Unique show features hearing and deaf actors, interpreters - New York News

Unique show features hearing and deaf actors, interpreters

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By Robin Murdoch
FOX 2 News Reporter


ROCHESTER, Mich. -- It's a cutting edge creation that caters to all crowds.  Whether you hear it or just see it, Oakland University and TerpTheatre's latest production "Police : Deaf :: Near : Far" is far from typical.

"'Police : Deaf :: Near : Far' is mostly about relationships, romantic relationships between deaf and hearing people.  Relationships between the deaf community and the police community.  And it's about how we're challenged in all kinds of relationships to make better choices and to be more inclusive," said Karen Sheridan, a theatre professor at Oakland University.

The unique show includes both hearing and deaf actors, along with interpreters.  It gives everyone who comes out an experience Michigan made and made to remember.

"It's sort of like if you as a hearing person went to see a movie that was captioned, but the captioning was off to the side instead of on the screen and you had to keep looking at the captioning, looking at the screen.  That's how it feels when the interpreter's off to the side.  We're included in the play so that the deaf people can actually watch the play.  We bring the focus back to the actors," said TerpTheatre managing partner Shelly Tocco.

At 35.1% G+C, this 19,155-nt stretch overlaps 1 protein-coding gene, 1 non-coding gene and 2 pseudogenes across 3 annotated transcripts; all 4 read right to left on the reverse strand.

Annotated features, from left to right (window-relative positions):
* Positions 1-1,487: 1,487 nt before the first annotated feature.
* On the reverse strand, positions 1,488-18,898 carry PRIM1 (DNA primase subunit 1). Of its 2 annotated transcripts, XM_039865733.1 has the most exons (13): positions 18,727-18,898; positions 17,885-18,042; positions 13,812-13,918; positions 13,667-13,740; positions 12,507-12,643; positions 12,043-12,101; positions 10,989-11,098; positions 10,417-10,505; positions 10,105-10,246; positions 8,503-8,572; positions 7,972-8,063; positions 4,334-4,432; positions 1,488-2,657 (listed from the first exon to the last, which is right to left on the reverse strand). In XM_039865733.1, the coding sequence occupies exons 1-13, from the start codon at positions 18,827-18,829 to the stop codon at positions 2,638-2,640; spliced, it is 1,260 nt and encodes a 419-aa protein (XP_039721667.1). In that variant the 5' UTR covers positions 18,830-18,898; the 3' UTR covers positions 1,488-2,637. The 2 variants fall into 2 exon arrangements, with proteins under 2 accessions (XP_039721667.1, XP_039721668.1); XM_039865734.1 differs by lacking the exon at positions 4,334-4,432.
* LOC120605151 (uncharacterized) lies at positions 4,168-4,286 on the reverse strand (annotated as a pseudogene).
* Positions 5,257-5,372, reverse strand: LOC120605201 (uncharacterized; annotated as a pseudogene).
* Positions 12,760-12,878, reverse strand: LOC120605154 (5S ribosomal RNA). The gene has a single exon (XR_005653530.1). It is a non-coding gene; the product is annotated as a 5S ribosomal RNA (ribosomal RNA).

Auditions for "Police : Deaf :: Near : Far" took place weeks ago.  Some even happened via Skype with actors as far away as New York.

Once word got out about what was happening, everyone wanted in.

"In the beginning, we had no idea the level of interest that there would be, and as soon as we announced that we were doing this production, we began to receive calls from out of town.  And so, as producers and directors and people involved in a production, they saw responsibility to try to seek the best talent possible," said TerpTheatre managing partner Dan McDougal.

An actor who starred on Broadway eventually landed one of the lead roles.

"I thought he was fabulous.  He was well prepared for the audition.  He captured the nuances of the script that we gave him," Tocco said.

The show itself will capture the attention of audiences at Oakland University's Varner Hall through October 14.  It's a play to learn from and live by no matter if you say it or sign it.

"For us to bring a deaf theatre project to Detroit feels very natural, too, because we do have this rich history of theater here," McDougal said.

For more information about "Police : Deaf :: Near : Far", visit www.oakland.edu/theatre.

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